Volunteer Amy Melin (left) volunteers with White Nonsense Roundup, founded by Terri Kempton and Layla Tromble

These are your white allies on Facebook

Updated 9:27 AM ET, Wed December 6, 2017

(CNN)Social media conversations on race typically take one of two routes.

The first, and the one less traveled, leads to a thoughtful, fact-driven exchange of ideas. The second (more popular) route leads to bitter back-and-forth filled with tired stereotypes or racially inflammatory barbs.
November 15th, 2016
When did our tolerance stop be tolerant? When did we stoop to level of name calling our name callers? When did we decide to tell 70 year old people of faith they have no voice? If we represent the tolerance of the world we need to be tolerant. To everyone. Until we let go of our own biases we cannot expect anyone else to do the same. Both sides of this electorate disgusts me. Meditate.
I'm a volunteer for a group called White Nonsense Roundup. Who told 70-year-old people of faith that they had no voice? Nobody has said that. Donald Trump wants to approve to an important position in the Whte House a man who has compared feminism to cancer and whose website has done more to normalize racism in this country than any other website on the Internet. The Southern Poverty Law Ceter has received as many reports of hate crimes against Afrian-Americans, Muslims, members of the LGBTQ community and women since the election as it usually receives in six months. How is that 'both sides of this electorate' being disgusting?

Facebook exchange between a user and a White Nonsense volunteer.

But now, when discussion swerves in the second direction, there's a group of white allies prepared to do the rerouting.
White Nonsense Roundup is a social media watchdog group with about 100 white volunteers. Its goal: to relieve people of color from the emotional labor of engaging with a person's racist or racially insensitive thoughts.
Say, a person of color makes a post about Black Lives Matter. Then others respond with ignorant or offensive comments. That person can tag White Nonsense RoundUp to snatch some edges -- or, better put, to educate people with context and fact-based views.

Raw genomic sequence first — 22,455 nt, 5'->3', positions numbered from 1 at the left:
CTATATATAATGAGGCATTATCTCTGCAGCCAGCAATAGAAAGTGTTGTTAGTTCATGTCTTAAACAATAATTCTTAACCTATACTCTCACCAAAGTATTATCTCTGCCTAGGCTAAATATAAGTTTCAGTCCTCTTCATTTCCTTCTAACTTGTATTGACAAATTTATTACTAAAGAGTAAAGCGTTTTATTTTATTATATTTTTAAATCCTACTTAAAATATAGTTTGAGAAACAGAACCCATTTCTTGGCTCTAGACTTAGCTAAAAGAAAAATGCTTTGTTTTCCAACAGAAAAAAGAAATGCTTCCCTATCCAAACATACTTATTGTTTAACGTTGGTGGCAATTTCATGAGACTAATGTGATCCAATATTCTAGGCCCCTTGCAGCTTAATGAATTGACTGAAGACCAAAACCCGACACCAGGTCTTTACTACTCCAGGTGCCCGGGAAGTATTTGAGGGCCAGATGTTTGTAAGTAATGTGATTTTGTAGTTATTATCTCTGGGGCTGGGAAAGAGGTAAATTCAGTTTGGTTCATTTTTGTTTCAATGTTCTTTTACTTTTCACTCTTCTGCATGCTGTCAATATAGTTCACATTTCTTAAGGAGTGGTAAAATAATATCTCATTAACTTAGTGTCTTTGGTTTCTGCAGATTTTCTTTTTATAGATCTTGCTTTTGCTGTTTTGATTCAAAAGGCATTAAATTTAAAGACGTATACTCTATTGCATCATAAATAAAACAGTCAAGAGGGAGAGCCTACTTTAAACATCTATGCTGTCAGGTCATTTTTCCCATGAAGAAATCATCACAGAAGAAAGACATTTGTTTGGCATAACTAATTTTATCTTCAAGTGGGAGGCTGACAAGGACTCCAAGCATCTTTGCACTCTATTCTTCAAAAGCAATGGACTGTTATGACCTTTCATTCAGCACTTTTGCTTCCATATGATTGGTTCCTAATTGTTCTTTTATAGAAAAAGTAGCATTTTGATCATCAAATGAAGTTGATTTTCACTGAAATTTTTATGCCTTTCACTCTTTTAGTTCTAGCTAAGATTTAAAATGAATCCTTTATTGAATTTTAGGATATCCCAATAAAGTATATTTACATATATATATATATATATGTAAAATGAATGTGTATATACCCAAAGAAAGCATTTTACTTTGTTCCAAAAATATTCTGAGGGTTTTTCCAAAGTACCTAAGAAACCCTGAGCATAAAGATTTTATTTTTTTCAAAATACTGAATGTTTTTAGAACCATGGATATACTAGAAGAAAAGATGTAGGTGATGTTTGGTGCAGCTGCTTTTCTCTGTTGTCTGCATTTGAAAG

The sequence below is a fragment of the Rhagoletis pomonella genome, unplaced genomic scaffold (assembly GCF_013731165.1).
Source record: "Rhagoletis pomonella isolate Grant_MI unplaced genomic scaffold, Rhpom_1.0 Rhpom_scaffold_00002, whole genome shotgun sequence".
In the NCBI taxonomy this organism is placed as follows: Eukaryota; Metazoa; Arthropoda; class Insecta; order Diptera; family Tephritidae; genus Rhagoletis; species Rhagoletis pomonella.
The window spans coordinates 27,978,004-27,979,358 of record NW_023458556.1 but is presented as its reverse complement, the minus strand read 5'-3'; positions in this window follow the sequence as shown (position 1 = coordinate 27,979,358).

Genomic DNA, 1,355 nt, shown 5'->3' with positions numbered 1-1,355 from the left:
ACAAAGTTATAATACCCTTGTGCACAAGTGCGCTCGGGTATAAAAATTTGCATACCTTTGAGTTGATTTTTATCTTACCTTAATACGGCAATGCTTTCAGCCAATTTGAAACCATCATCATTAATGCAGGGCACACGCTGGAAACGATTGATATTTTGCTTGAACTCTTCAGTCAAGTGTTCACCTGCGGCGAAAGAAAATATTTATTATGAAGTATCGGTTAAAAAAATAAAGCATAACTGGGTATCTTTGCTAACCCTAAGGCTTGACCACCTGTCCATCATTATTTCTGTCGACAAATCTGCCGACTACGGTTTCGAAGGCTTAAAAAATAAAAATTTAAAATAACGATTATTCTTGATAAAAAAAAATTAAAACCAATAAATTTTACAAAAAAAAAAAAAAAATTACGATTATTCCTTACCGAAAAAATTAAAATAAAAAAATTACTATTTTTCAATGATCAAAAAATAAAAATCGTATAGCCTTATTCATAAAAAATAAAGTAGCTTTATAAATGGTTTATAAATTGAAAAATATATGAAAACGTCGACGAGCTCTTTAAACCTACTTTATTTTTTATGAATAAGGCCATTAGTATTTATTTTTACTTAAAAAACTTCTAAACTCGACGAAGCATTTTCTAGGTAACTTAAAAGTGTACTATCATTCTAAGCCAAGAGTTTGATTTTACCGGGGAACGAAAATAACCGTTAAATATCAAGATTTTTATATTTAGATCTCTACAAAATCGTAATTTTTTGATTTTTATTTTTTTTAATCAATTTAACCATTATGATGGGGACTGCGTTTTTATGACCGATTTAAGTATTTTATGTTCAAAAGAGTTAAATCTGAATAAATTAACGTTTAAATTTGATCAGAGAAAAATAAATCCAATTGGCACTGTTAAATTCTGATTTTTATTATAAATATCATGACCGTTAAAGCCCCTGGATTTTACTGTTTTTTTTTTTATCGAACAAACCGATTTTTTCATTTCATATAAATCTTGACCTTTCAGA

Think of it like roadside assistance for social media debates you're tired of having.
"It's really unfair that we expect people of color to experience racism, but then also explain it to us," the group's co-founder Terri Kempton, a book editor and college instructor, told CNN.

How it started

After Philando Castile's killing in 2016, Kempton saw a need for proactive involvement by white people like herself in conversations about race.
"I think, as white people, we are taught that intentions are all that matters," Kempton said. "We think that if our hearts are in the right places and we consciously doubt racism, we're good to go. So that was a light-bulb moment to me, where I didn't think intentions are enough."
So, she approached another white friend, Layla Tromble, and together they launched White Nonsense Roundup on Facebook, Twitter and later Instagram.
"I thought, 'What about if we take on some of that emotional labor or burden?'" Kempton said. "Because white people are responsible for talking to other white people about racism."
Their idea worked. Since its launch, White Nonsense RoundUp has gained more than 138,000 followers across its different accounts.
Kevin Tillman of Oakland, California, is a frequent user of White Nonsense RoundUp.
One of them is Kevin Tillman, an educator in Oakland, California, who says he uses the service almost every day. Tillman, 40, is a leader in the vegan hip-hop movement and often encounters trolls online.
"It's inspiring. I really appreciate the work that they're doing and I steadily promote them," he said. "And the reality is white folks will sooner listen to them. They're handling things people of color have been handling all our lives."
Chenoa Alamu discovered White Nonsense RoundUp when she came across one of their posts that said it's not the job of black people to educate white people.
"I just couldn't believe what I was reading. It was such a breath of fresh air," said Alamu, a violinist in Springfield, Illinois.
"I feel strong enough and have felt strong enough to have conversations about race on my own. But I was getting tired," she said. "When I saw the (White Nonsense RoundUp) post, that's when I was like, 'Phew, finally somebody white who gets it ... someone willing to carry the burden of racism.'"
Chenoa Alamu is a violinist who lives in Springfield, Illinois.